Last night in Herbst Theatre, The Art of Song Series presented by San Francisco Performances (SFP) began with a return visit by German baritone Christian Gerhaher. This was his third visit. The first, organized around the poems of Johann Wolfgang von Goethe, was in September of 2014, followed by a program consisting entirely of music by Gustav Mahler in December of 2016. As had been the case with the first two recitals, Gerhaher’s accompanist was pianist Gerold Huber.
While many of Mahler’s vocal compositions were conceived as orchestral music, most of last night’s selections began as piano-accompanied vocal parts. The earliest of these, and the first on the program, was the Lieder eines fahrenden Gesellen (songs of a wayfarer), composed for medium voice and piano and completed in 1885. A version for orchestra would not appear until the 1890s after the score had been considerably revised. Mahler wrote his own texts for these four songs; and they have long served as a “first volley” of intensely emotional texts set to equally intense music. Indeed, the wayfarer’s “journey” is one beginning with disappointment (the one he loves has married another), then proceeding through increasing madness, culminating (probably) in death.
Gerhaher is very much a “full body” singer. The dramatic qualities of the music emerge not only through his vocal work but also through his entire physical bearing. That “stance” is then underscored by what are likely to be scrupulously calculated facial expressions that reflect just how fine a line separates the rational mind from stark raving lunacy. Thus a cycle such as the Lieder eines fahrenden Gesellen is as much an intensely compact drama as it is a musical account of a narrative thread, and Huber’s accompaniment was consistently there to enhance the theatrical side of Gerhaher’s account of these songs.
Frontispiece and title page from the third (and final) volume of Des Knaben Wunderhorn (from a Leipzig catalog of antiquities, from Wikimedia Commons, licensed under the Creative Commons Attribution-Share Alike 2.0 Germany license)
The major portion of the program was devoted to settings of poems from Des Knaben Wunderhorn (the youth’s magic horn) collection of German folk poetry, six before the intermission and another four following it. While Mahler conceived of these in orchestral settings, those versions for all of the songs were first prepared in publishable voice-and-piano versions. (This is why the Thomas Hampson recording refers to these as “Original Piano Versions.”)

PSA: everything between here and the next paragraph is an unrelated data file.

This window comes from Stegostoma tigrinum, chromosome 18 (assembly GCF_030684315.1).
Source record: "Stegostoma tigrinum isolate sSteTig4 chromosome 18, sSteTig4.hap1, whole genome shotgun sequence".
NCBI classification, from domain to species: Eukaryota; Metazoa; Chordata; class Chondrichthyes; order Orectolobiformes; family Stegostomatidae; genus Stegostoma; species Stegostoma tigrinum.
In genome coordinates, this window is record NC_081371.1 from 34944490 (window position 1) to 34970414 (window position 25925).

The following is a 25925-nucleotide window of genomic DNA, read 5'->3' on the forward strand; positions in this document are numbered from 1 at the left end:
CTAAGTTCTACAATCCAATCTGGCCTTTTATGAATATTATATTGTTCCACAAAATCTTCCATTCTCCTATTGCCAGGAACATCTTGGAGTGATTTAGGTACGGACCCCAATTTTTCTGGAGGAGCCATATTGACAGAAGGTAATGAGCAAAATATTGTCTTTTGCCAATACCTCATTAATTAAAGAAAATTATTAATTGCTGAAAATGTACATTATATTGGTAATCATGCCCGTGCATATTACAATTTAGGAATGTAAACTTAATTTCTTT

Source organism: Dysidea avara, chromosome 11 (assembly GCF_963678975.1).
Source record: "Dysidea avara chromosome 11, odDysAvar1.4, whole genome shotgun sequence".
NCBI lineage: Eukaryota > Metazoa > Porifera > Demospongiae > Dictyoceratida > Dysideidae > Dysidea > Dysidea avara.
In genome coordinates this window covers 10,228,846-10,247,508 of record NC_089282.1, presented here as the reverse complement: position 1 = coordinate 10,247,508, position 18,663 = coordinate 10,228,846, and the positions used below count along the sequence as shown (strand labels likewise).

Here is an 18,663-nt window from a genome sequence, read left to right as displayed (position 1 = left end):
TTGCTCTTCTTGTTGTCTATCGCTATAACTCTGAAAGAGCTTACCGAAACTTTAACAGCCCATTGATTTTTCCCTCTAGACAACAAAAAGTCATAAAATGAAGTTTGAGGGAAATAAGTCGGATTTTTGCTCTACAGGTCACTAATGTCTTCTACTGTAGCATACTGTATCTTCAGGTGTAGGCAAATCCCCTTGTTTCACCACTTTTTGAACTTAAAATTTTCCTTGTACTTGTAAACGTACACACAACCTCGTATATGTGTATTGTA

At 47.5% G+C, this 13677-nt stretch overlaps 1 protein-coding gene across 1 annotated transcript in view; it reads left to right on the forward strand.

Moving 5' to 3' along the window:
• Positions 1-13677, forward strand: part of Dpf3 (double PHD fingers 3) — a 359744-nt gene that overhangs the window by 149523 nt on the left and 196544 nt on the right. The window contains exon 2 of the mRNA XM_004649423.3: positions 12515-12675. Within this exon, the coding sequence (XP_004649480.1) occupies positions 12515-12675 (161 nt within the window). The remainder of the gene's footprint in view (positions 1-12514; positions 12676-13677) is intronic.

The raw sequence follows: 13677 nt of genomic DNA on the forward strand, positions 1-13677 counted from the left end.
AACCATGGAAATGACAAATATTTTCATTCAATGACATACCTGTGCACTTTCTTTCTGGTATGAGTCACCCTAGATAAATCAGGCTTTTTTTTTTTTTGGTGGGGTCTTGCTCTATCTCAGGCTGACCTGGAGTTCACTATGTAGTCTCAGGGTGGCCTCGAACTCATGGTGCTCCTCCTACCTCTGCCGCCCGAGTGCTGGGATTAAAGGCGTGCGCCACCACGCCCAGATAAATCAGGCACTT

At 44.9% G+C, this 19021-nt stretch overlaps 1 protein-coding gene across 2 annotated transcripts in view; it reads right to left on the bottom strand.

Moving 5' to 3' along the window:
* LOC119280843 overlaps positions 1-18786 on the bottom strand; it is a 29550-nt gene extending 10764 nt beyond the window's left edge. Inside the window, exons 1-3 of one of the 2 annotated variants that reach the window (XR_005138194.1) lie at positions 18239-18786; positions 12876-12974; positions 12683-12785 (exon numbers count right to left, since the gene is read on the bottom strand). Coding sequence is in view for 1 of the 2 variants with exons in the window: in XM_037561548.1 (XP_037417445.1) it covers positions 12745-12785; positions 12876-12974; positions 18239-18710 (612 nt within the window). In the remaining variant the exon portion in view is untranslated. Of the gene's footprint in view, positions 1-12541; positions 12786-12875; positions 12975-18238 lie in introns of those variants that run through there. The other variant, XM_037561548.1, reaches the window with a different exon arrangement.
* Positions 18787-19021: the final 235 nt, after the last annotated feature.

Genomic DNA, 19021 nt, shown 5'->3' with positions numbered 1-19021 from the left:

In this case each of the poems is a narrative unto itself, and the distillation of that narrative into a mere handful of stanzas consistently makes for heady brew. One might almost say that the presentation of the Lieder eines fahrenden Gesellen provided a “warm-up” (for listeners, as well as performers) of the dark and occasionally ironic tropes that would follow. Nevertheless, each song distills its own narrative impact. As a result, the individuality that Gerhaher brought to his interpretations insured that the listening experience would never devolve into “one damned thing after another.”
If things were not dark enough after Gerhaher finished his Wunderhorn selection, he concluded his program with the Kindertotenlieder (songs on the death of children) collection of settings of five poems by Friedrich Rückert. These were composed in 1904, by which time Mahler was entirely comfortably with composing directly for orchestra. Nevertheless, a vocal score with piano accompaniment was subsequently published in 1905. These were the most introspective selections on the program, and Gerhaher modulated his physical bearing with the same attentiveness given to scaling down the musical delivery. While there was no shortage of darkness in his rhetorical delivery, there was also some sense of death as the resolution of an agonizing journey, possibly reflecting on the personal struggles Mahler had endured, if not foreboding struggles to come.
For his encore, Gerhaher chose the same selection he had made for his 2016 recital. “Urlicht” (primeval light) is a Wunderhorn poem, best known for its appearance as the penultimate movement of Mahler’s second (“Resurrection”) symphony in C minor. However, it began as one of the voice-and-piano settings for his original Wunderhorn collection, getting “promoted” into the second symphony the same way that “Es sungen drei Engel” (three angels were singing) got “promoted” into the third. The edges of the “Urlicht” poem are not as sharp as those of the other Wunderhorn poems Gerhaher had selected, allowing the evening to end with the sense of an intense journey having found resolution upon reaching termination.